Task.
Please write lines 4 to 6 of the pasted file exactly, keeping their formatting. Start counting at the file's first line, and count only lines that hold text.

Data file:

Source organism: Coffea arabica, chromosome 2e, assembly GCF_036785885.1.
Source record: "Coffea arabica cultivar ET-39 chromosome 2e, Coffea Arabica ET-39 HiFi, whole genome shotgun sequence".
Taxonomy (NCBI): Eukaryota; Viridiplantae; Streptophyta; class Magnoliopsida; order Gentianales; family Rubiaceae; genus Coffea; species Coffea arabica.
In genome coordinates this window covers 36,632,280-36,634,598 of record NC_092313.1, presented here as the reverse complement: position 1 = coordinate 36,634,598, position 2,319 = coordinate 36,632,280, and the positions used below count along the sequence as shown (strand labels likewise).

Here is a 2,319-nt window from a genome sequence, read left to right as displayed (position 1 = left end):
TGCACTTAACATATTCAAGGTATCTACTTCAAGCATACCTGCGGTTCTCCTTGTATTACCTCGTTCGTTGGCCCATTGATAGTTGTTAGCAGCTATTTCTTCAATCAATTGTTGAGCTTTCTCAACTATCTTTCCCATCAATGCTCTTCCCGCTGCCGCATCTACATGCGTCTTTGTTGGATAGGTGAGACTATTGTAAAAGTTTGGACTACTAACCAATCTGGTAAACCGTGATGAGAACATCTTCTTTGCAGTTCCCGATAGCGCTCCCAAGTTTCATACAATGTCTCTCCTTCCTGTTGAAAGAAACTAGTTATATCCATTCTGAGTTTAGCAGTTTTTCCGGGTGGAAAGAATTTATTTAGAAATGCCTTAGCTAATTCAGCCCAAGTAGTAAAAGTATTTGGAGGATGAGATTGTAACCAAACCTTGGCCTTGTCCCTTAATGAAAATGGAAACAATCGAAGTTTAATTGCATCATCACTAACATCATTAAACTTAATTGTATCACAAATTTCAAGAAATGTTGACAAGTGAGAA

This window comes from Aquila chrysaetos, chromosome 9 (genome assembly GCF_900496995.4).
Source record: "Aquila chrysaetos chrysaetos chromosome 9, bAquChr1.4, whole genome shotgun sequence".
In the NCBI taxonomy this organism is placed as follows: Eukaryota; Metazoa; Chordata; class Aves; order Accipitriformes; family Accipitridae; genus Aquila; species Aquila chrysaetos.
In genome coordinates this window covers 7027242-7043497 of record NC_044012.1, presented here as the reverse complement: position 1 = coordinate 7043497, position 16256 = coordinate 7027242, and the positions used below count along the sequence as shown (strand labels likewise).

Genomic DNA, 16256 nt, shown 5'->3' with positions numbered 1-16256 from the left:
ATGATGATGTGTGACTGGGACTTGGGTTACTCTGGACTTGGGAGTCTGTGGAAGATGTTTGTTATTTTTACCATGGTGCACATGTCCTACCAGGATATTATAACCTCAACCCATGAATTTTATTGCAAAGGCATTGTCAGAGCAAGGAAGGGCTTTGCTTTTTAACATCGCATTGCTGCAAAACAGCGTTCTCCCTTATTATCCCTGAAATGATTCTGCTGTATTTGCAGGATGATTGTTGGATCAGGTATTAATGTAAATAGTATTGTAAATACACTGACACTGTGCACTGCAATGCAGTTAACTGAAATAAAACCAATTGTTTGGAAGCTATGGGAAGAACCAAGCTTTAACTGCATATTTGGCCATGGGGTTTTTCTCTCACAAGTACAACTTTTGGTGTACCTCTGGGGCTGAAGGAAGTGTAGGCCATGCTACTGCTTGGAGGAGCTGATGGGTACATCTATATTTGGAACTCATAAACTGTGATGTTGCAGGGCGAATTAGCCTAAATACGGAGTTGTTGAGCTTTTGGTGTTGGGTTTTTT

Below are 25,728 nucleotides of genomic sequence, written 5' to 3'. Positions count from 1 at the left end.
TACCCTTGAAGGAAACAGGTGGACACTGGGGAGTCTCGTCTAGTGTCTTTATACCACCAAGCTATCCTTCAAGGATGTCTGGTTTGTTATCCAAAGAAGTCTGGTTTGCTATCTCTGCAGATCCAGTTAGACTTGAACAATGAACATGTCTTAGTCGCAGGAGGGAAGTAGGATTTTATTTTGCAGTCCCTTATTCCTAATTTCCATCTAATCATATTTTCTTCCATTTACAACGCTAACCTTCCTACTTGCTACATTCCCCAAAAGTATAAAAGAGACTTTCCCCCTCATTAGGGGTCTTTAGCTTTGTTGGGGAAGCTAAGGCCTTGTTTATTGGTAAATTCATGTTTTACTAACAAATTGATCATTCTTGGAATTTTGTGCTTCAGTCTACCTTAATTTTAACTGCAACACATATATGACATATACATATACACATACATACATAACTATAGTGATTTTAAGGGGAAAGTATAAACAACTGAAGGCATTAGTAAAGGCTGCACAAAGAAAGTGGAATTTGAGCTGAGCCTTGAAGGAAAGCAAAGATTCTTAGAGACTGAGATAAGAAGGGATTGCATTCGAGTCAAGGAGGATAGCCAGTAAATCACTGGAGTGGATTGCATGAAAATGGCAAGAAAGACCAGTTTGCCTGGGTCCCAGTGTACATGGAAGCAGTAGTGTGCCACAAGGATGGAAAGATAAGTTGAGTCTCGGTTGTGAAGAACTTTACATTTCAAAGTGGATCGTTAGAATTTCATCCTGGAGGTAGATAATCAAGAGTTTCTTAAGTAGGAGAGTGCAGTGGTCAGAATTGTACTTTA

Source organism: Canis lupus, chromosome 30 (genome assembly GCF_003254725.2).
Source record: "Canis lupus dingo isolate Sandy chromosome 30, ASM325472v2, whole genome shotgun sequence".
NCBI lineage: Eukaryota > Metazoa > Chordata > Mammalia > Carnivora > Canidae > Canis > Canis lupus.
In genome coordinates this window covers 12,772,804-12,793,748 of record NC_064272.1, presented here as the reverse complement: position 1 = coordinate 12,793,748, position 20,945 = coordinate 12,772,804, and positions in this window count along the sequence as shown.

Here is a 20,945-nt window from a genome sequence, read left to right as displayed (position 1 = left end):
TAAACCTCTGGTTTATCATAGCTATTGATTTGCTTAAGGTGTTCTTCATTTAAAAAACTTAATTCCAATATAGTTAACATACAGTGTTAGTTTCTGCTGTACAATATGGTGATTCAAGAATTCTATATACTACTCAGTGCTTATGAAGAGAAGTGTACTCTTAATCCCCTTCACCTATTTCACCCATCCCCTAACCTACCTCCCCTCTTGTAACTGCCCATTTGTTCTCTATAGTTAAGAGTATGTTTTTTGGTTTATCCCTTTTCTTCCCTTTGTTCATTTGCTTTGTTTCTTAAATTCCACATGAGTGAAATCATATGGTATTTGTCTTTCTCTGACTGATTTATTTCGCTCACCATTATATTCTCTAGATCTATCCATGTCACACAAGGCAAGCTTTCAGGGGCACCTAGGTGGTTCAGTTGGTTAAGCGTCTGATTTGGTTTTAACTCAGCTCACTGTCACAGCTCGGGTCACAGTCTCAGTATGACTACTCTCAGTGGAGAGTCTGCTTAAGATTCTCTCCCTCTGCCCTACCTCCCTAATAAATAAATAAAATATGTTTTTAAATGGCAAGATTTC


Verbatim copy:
In genome coordinates this window covers 36,632,280-36,634,598 of record NC_092313.1, presented here as the reverse complement: position 1 = coordinate 36,634,598, position 2,319 = coordinate 36,632,280, and the positions used below count along the sequence as shown (strand labels likewise).

Here is a 2,319-nt window from a genome sequence, read left to right as displayed (position 1 = left end):
TGCACTTAACATATTCAAGGTATCTACTTCAAGCATACCTGCGGTTCTCCTTGTATTACCTCGTTCGTTGGCCCATTGATAGTTGTTAGCAGCTATTTCTTCAATCAATTGTTGAGCTTTCTCAACTATCTTTCCCATCAATGCTCTTCCCGCTGCCGCATCTACATGCGTCTTTGTTGGATAGGTGAGACTATTGTAAAAGTTTGGACTACTAACCAATCTGGTAAACCGTGATGAGAACATCTTCTTTGCAGTTCCCGATAGCGCTCCCAAGTTTCATACAATGTCTCTCCTTCCTGTTGAAAGAAACTAGTTATATCCATTCTGAGTTTAGCAGTTTTTCCGGGTGGAAAGAATTTATTTAGAAATGCCTTAGCTAATTCAGCCCAAGTAGTAAAAGTATTTGGAGGATGAGATTGTAACCAAACCTTGGCCTTGTCCCTTAATGAAAATGGAAACAATCGAAGTTTAATTGCATCATCACTAACATCATTAAACTTAATTGTATCACAAATTTCAAGAAATGTTGACAAGTGAGAA